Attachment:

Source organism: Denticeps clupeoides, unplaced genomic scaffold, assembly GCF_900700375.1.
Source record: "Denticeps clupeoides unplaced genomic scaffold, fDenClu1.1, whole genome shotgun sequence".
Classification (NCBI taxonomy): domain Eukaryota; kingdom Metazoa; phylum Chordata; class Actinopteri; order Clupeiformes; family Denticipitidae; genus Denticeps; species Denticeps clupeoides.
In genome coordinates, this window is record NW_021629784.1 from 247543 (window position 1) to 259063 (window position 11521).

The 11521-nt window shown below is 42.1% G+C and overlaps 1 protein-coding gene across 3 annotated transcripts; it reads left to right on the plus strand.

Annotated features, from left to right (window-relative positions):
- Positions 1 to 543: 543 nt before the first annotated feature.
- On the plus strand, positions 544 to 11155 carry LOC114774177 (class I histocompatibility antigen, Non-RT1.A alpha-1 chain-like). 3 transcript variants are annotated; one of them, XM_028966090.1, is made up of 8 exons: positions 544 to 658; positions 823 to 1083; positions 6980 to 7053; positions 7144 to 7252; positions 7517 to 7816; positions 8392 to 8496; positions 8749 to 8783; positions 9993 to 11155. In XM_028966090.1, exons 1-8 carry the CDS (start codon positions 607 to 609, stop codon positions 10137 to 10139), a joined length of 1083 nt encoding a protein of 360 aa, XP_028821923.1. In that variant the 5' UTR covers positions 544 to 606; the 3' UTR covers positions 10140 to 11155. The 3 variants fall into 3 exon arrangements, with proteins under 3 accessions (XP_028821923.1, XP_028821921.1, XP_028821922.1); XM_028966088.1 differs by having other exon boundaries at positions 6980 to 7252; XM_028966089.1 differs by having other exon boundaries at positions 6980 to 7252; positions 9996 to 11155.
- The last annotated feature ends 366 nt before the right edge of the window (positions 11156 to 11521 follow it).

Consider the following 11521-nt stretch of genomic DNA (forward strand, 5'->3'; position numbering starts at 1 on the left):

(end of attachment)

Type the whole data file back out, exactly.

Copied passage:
Source organism: Denticeps clupeoides, unplaced genomic scaffold, assembly GCF_900700375.1.
Source record: "Denticeps clupeoides unplaced genomic scaffold, fDenClu1.1, whole genome shotgun sequence".
Classification (NCBI taxonomy): domain Eukaryota; kingdom Metazoa; phylum Chordata; class Actinopteri; order Clupeiformes; family Denticipitidae; genus Denticeps; species Denticeps clupeoides.
In genome coordinates, this window is record NW_021629784.1 from 247543 (window position 1) to 259063 (window position 11521).

The 11521-nt window shown below is 42.1% G+C and overlaps 1 protein-coding gene across 3 annotated transcripts; it reads left to right on the plus strand.

Annotated features, from left to right (window-relative positions):
- Positions 1 to 543: 543 nt before the first annotated feature.
- On the plus strand, positions 544 to 11155 carry LOC114774177 (class I histocompatibility antigen, Non-RT1.A alpha-1 chain-like). 3 transcript variants are annotated; one of them, XM_028966090.1, is made up of 8 exons: positions 544 to 658; positions 823 to 1083; positions 6980 to 7053; positions 7144 to 7252; positions 7517 to 7816; positions 8392 to 8496; positions 8749 to 8783; positions 9993 to 11155. In XM_028966090.1, exons 1-8 carry the CDS (start codon positions 607 to 609, stop codon positions 10137 to 10139), a joined length of 1083 nt encoding a protein of 360 aa, XP_028821923.1. In that variant the 5' UTR covers positions 544 to 606; the 3' UTR covers positions 10140 to 11155. The 3 variants fall into 3 exon arrangements, with proteins under 3 accessions (XP_028821923.1, XP_028821921.1, XP_028821922.1); XM_028966088.1 differs by having other exon boundaries at positions 6980 to 7252; XM_028966089.1 differs by having other exon boundaries at positions 6980 to 7252; positions 9996 to 11155.
- The last annotated feature ends 366 nt before the right edge of the window (positions 11156 to 11521 follow it).

Consider the following 11521-nt stretch of genomic DNA (forward strand, 5'->3'; position numbering starts at 1 on the left):